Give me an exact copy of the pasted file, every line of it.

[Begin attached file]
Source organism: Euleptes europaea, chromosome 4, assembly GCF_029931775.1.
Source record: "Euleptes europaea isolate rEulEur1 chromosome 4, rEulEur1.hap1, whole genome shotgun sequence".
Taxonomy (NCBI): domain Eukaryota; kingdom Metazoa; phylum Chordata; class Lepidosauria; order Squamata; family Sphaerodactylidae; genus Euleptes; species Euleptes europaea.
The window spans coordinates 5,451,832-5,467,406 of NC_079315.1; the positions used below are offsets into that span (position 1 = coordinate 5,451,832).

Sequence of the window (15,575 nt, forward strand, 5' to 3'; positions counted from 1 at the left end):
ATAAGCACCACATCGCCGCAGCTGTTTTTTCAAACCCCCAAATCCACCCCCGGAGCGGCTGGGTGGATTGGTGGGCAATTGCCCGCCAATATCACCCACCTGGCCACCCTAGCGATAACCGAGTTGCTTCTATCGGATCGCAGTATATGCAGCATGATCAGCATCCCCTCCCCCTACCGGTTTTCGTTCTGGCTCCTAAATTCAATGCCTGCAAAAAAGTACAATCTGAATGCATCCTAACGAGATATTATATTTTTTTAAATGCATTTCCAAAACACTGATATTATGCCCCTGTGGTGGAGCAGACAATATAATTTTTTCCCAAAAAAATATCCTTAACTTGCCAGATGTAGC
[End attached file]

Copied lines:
Source organism: Euleptes europaea, chromosome 4, assembly GCF_029931775.1.
Source record: "Euleptes europaea isolate rEulEur1 chromosome 4, rEulEur1.hap1, whole genome shotgun sequence".
Taxonomy (NCBI): domain Eukaryota; kingdom Metazoa; phylum Chordata; class Lepidosauria; order Squamata; family Sphaerodactylidae; genus Euleptes; species Euleptes europaea.
The window spans coordinates 5,451,832-5,467,406 of NC_079315.1; the positions used below are offsets into that span (position 1 = coordinate 5,451,832).

Sequence of the window (15,575 nt, forward strand, 5' to 3'; positions counted from 1 at the left end):
ATAAGCACCACATCGCCGCAGCTGTTTTTTCAAACCCCCAAATCCACCCCCGGAGCGGCTGGGTGGATTGGTGGGCAATTGCCCGCCAATATCACCCACCTGGCCACCCTAGCGATAACCGAGTTGCTTCTATCGGATCGCAGTATATGCAGCATGATCAGCATCCCCTCCCCCTACCGGTTTTCGTTCTGGCTCCTAAATTCAATGCCTGCAAAAAAGTACAATCTGAATGCATCCTAACGAGATATTATATTTTTTTAAATGCATTTCCAAAACACTGATATTATGCCCCTGTGGTGGAGCAGACAATATAATTTTTTCCCAAAAAAATATCCTTAACTTGCCAGATGTAGC